*1995: Russell, Road, Size 46, 2” extra length (Leland’s, Lot # 1008, Winter 2006

(Above jersey also appears to have been offered by Leland’s as lot # 814 in December 2004)

1995: Russell, Road, Size 46, 2” extra length (Rob Steinmetz/Authentic Gamers)

1999: Russell, Road, Size 46, Tapered Body (Leland’s, Lot# 700, Winter 2006

2002: Russell, Road, Size 46, Tapered Body, (Leland’s, Lot # 263, November 2007

In addition, comparing the offered jersey with photos of Barry Larkin in road jerseys from 1995, you will notice that both the offered jersey and ones imaged from 1995 are constructed with the same number of pinstripes across the chest. This observable trait adds both scale and validity to the size of the uniform. A shirt larger than 46 would likely have an additional pinstripe (or a portion there of) and size 44 would likely have one less pinstripe (or portion there of). This same “pinstripe width” with a division of 10 and 10 can be seen on the offered shirt and images of Larkin from 4 October 1995 as well. I do not think the offered jersey to be the one worn on 4 October 1995 based on the alignment of the lettering of CINCINNATI and the pinstripes, but this does appear to confirm the proper size of the jersey. (PLATE III)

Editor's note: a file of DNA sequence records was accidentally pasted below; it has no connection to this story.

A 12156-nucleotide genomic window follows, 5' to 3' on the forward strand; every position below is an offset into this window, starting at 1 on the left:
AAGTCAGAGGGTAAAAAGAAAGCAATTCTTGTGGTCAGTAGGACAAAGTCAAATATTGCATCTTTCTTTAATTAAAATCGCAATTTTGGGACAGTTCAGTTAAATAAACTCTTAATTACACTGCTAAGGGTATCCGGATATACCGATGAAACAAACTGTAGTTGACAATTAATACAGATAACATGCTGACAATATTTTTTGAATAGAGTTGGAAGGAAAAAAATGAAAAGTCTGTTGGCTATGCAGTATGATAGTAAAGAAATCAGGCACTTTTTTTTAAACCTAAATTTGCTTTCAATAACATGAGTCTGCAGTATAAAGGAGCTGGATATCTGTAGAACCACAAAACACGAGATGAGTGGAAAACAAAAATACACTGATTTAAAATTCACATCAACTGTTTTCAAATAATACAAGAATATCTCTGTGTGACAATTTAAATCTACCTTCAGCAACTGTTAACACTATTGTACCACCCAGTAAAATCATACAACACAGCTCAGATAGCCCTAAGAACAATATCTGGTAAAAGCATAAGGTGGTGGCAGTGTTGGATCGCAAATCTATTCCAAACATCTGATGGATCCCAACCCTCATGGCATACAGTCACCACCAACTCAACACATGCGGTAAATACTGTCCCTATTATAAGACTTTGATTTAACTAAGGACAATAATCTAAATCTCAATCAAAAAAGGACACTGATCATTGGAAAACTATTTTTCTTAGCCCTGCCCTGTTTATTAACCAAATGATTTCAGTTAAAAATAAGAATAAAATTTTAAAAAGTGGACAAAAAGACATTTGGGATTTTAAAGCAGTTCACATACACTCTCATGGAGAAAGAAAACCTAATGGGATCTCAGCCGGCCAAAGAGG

We can also see by looking at all of these tagging examples from 1995 Larkin road jersey, that there may not be as many actual different jerseys as first thought based on tagging alignment and various degrees of separation and wear in the tagging area. You can also see how the tags compare with respect to alignment on the surrounding pinstripes as well. This is important to note when looking at other uniforms in order to do trend analysis. If you look at the backs and the tagging of the jerseys of the Grey Flannel, Lelands, and Steinmetz example, they all feature some very striking similarities. I have focused on characteristics that not subject to change over time such as use and wear as can be seen with the separation of the Reds Team tag over time. (PLATEs IV, V)